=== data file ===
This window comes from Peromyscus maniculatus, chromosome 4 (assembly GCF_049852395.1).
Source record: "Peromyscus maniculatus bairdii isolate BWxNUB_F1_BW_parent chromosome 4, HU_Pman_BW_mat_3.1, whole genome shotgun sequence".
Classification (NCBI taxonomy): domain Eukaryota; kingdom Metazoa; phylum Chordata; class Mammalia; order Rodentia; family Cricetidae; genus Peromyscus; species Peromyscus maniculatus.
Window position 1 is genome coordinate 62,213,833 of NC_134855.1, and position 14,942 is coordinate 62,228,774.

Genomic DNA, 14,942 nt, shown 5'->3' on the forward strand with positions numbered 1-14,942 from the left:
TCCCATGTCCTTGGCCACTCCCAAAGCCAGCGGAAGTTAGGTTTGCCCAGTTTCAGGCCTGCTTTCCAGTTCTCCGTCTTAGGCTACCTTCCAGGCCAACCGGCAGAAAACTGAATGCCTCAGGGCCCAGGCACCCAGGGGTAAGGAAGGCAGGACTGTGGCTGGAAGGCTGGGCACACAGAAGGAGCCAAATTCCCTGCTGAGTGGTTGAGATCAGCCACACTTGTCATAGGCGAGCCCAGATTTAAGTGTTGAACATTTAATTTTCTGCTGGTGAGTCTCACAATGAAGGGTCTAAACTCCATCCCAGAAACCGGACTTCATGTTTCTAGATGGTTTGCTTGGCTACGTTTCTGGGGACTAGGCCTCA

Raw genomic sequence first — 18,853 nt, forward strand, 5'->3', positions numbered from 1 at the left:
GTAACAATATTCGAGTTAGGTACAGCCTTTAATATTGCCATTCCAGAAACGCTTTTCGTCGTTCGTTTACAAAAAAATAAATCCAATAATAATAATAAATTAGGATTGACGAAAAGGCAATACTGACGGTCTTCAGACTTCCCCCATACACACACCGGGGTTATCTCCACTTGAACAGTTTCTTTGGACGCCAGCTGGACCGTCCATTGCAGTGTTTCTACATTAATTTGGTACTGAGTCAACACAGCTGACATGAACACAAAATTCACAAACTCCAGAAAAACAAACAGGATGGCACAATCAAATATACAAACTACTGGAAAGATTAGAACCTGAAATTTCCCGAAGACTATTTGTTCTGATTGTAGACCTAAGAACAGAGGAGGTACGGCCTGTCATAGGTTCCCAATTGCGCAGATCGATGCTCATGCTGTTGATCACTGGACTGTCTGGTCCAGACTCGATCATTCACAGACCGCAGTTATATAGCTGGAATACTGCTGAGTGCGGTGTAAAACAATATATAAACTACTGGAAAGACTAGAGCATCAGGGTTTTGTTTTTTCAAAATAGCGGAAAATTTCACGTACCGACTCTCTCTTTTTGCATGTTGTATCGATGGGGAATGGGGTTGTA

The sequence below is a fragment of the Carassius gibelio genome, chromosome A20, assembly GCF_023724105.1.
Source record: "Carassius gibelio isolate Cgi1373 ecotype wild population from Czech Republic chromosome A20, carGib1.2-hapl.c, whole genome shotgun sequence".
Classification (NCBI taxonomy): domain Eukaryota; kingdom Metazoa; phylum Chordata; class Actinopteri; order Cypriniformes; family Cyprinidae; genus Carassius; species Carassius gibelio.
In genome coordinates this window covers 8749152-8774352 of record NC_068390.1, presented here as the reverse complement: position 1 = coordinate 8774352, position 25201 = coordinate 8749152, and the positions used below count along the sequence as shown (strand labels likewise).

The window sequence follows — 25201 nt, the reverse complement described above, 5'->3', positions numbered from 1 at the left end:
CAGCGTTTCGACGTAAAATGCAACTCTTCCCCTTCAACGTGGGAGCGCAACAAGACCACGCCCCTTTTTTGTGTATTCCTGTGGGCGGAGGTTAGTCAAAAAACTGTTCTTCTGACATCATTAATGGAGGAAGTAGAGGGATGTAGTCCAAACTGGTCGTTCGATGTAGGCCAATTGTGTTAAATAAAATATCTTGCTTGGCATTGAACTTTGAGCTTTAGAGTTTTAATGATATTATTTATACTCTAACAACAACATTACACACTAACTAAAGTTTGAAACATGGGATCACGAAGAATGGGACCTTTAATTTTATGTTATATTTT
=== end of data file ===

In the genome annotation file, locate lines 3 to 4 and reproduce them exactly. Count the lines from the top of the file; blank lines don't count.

Classification (NCBI taxonomy): domain Eukaryota; kingdom Metazoa; phylum Chordata; class Mammalia; order Rodentia; family Cricetidae; genus Peromyscus; species Peromyscus maniculatus.
Window position 1 is genome coordinate 62,213,833 of NC_134855.1, and position 14,942 is coordinate 62,228,774.